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Myrtle Beach golf: The good Witch casts her spell

By Mike Bailey, Senior Staff Writer

CONWAY, S.C. -- Course owner Claude Pardue "guaranteed" we would not want to play 36 holes at The Witch Golf Club. Not because we wouldn't like the golf course but because of the heat and humidity paired with the fact that The Witch was built on swampland. The holes, at least on the front nine, are framed by dense forest, which allows for very little air circulation.

The Witch Golf Club - hole 7
With water front and right, The Witch's seventh hole is double trouble.
The Witch Golf Club - hole 7The Witch Golf Club - hole 2The Witch golf course - hole 17The Witch Golf Club - hole 18

We took Pardue's guarantee as the gauntlet and vowed to play the course twice on this hot summer day. And we did. Not because we wanted to prove our boisterous host wrong but because we liked the golf course. That some of us wanted to improve on our morning performance also factored into the decision.

Simply put, The Witch ain't easy.

The Witch's spell

Pardue heads up Mystical Golf, an appropriately named golf ownership and management company that has two other courses -- The Wizard and Man O' War.

The three courses, all designed by Dan Maples, are unique. The Wizard and Man O' War share the same property, which includes a 100-acre lake. The Witch is in its own little world. And by world, we mean a rather large expanse.

Built on 500 acres, much of it swampland, The Witch meanders through wetlands without disturbing the habitat. Four thousand feet of bridges see to that, and the holes bump against the natural lakes that often come into play.

This makes for a layout that would be difficult to walk, of course, but enjoyable in a golf cart if you're not pumping it into the woods. Fortunately, the local rule calls for the forest to be played as hazards, unless the ball is found and playable, and then you can proceed at your own peril.

One of the more unique aspects of the golf course is the tee markers, which are the small hardwood stumps that pierce through the water in the swamps. They resemble a witch's hat.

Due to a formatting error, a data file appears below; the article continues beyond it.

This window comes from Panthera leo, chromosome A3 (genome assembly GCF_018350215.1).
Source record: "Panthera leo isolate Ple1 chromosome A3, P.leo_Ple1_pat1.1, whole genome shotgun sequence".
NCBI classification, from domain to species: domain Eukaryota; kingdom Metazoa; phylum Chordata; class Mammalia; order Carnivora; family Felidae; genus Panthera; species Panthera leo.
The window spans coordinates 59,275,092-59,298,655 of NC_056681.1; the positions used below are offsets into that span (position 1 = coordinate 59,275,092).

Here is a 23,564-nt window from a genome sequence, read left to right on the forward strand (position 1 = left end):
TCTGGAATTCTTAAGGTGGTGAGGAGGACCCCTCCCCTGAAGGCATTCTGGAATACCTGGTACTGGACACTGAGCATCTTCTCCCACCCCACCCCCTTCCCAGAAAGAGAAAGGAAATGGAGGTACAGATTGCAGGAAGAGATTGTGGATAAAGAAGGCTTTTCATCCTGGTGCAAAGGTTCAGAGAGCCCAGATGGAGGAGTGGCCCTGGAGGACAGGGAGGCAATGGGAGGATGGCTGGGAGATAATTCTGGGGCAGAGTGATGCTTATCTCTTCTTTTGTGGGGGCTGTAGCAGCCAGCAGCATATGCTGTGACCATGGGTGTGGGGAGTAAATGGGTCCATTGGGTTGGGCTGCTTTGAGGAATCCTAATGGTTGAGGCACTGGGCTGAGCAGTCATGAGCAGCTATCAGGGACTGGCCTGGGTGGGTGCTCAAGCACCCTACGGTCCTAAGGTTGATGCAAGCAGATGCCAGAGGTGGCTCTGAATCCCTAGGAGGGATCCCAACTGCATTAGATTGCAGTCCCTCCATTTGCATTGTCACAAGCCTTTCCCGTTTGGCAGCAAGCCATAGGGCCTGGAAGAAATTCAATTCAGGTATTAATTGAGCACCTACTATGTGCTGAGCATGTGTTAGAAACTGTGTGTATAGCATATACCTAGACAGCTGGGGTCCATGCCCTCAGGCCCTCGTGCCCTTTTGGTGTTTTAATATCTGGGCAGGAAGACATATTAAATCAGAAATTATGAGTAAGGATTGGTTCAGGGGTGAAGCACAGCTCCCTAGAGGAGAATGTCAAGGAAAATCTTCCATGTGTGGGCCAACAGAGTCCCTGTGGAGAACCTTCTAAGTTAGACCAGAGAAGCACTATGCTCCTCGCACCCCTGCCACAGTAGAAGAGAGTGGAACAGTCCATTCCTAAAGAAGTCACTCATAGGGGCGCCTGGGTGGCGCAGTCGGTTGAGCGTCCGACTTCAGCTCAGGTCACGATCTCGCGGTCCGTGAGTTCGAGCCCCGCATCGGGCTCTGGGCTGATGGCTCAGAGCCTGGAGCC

The golf course is really a tale of two nines as well. The front uses up the majority of the land, has the most bridges and is played through the wetlands and deep forest. It's also the longest.

"What many people don't realize is that the front is 3,600 yards," Pardue said. "So for the first nine holes, it's really like you're playing a 7,200-yard golf course."

The key is surviving the front to get to the back, which has a totally different look. There you'll find elevated tees and a few holes that are a little more open. While it's shorter at 3,207 yards, it's also a par 35.

Overall, the course plays to a par 71 and 6,796 yards on the back of three sets of tees.

Memorable holes at The Witch

Once you play the Witch, you know it. The holes are all fairly memorable, and the second time around, you have a pretty good idea of what club to pull on which hole.

Early on, you get a test with the 416-yard, par-4 second, where you'll get a glimpse of several bridges leading you over water. The par 5s are all different. There are good risk-reward opportunities, like the 542-yard 11th, and there are holes, such as the 592-yard eighth, that require three solid shots.

The most diabolical hole is the shortest par 4 on the course, the 349-yard ninth. This dogleg left has wetlands in front of the green and marsh off the tee. Tall trees block any approach shot coming from the left side of the fairway.

The key is to hit your tee shot on the right side, and the owner advises players to hit as much club as they can without going into the wetlands to get a short club in their hands to a firm green that's well protected by deep bunkers.

The golf course also has a nice collection of par 3s, including the seventh, a 186 yarder that plays over water to a green protected by a bunker in front.

The Witch: The verdict

The Witch is one of the best mid-priced golf courses in Myrtle Beach, period. In fact, all three Mystical Golf courses are great values, always in great shape and fun to play.

What makes the Witch special is that it is unique and well thought-out. Where else can you find cardboard flying witches for targets on the driving range?

Mystical Golf also excels in service. Our group never went more than two or three holes without seeing a beverage cart piloted by a pleasant, friendly cart girl. The food and beverage service inside is also well run, and the golf shop is well stocked.

Lessons are available from the professional staff, and practice facilities are more than adequate. My guess is you could never go wrong playing The Witch.

Mike BaileyMike Bailey, Senior Staff Writer

Mike Bailey is a senior staff writer based in the Houston area. Focusing primarily on golf in the United States, Canada, the Caribbean and Latin America, he contributes course reviews, travel stories and features as well as the occasional equipment review. An award-winning writer and past president of Texas Golf Writers Association, he has more than 20 years in the golf industry. Before accepting his current position in 2008, he was on staff at PGA Magazine, The Golfweek Group and AvidGolfer Magazine. Follow Mike on Twitter at @Accidentlgolfer.

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